As Charlottesville Recovers From Violent Weekend, Alumni Band Together To Help
News from Virginia Darden School of Business
“As neo-Nazis and white supremacists converged on Charlottesville for this weekend’s protests, which left a Charlottesville woman and two state troopers dead and dozens more injured, University of Virginia alumni began organizing in person and online, ready to help the school and town they call home.
“Cameron Webb, a 2005 UVA graduate living in Baltimore, was eager to get to Charlottesville to join his wife, a student in UVA’s Darden School of Business executive MBA program, and sister, a fourth-year student. He jumped in the car on Saturday with friend and fellow alumnus Gregory Jackson, both of them alarmed by the violent turn the protests had taken.
“’I was frustrated and scared for the students and for my family living in Charlottesville,’ Jackson said. ‘I was also discouraged because I felt like this was unfairly tarnishing the image of the school that I call home.’
“During the course of the three-hour drive from Baltimore to Charlottesville, Jackson and Webb brought more than 200 alumni together on the messaging app GroupMe, all talking about what they could do to help students and correct inaccuracies in the national conversation.”
UVA Darden Community Embraces ‘Moment Of Truth’ After Weekend Violence
“The University of Virginia Darden School of Business community came together on Monday, 14 August to discuss the racism, hatred and violence that took place after white supremacists descended on the city of Charlottesville the previous weekend — and to plot a path forward.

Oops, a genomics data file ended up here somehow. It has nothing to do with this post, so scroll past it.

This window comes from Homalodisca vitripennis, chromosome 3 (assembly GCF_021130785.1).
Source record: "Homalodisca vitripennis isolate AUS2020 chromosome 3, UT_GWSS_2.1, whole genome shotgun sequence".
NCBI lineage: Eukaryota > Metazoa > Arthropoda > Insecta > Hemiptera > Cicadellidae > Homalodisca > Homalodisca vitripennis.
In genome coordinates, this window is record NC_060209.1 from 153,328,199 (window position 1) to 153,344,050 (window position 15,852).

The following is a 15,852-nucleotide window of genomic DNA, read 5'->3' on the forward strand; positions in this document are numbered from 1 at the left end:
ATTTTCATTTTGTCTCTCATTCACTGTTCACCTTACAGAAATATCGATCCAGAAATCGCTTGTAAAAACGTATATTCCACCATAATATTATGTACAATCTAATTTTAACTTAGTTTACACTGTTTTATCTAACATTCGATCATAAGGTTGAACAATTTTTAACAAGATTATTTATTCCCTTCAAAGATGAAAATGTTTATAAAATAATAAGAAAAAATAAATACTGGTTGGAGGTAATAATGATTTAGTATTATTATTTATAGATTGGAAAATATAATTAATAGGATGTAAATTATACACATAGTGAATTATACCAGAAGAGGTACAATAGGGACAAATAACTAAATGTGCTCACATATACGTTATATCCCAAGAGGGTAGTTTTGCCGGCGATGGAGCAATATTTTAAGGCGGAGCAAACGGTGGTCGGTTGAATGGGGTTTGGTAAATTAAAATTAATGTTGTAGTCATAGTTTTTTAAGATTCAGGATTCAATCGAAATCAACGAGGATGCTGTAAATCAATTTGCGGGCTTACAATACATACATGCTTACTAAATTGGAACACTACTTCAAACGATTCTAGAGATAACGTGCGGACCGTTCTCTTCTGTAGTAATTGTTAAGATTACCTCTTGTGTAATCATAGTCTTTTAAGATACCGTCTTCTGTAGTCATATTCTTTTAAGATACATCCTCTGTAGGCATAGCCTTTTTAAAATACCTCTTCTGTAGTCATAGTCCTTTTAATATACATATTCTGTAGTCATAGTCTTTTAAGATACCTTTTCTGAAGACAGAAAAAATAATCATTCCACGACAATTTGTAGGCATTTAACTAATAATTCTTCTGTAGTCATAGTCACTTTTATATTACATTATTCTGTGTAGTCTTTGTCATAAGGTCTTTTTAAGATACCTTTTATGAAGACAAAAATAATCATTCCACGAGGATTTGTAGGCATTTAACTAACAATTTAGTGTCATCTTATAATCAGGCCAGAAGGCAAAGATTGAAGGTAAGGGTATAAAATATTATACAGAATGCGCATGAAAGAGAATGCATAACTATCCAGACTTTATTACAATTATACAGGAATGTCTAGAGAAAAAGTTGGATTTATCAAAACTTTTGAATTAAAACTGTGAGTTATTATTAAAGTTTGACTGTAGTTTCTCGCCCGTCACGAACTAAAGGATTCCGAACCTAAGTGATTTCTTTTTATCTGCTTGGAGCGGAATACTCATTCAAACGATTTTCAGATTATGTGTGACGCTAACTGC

“The community dialogue took place two days after the so-called Unite the Right rally resulted in a series of violent clashes that thrust Charlottesville and UVA into the national and international headlines. The conversation included many Darden students who have just returned to the School after summer internships and members of the newest Class of 2019, many of whom are just getting to know Charlottesville.”
Be Yourself (Within Reason) And Other Job Search Survival Tips
News from Harvard Business School
“If you think looking for a job in your profession is difficult, try being an accounting Ph.D. looking for work in academia.
“Harvard Business School Assistant Professor Ethan Rouen advises job hunters to start a physical exercise regimen to prepare, be ready with a healthy-eating strategy, and develop a hobby — all to face weeks on the road interviewing at far-flung institutions. Rouen teaches in the Accounting and Management Unit, having recently completed his own job hunt, which brought him to Harvard.
“Although his advice in the just-published The Accounting Rookie Job Market: A Practitioner’s Guide is targeted at young accounting Ph.D. job seekers looking for teaching and research positions, we thought it contained interesting advice that could help out many job-seekers. We asked Rouen about his job tips in this email Q&A.”
New WSB Dean Brings Plans For Collaboration, Innovative Technologies
News from Wisconsin School of Business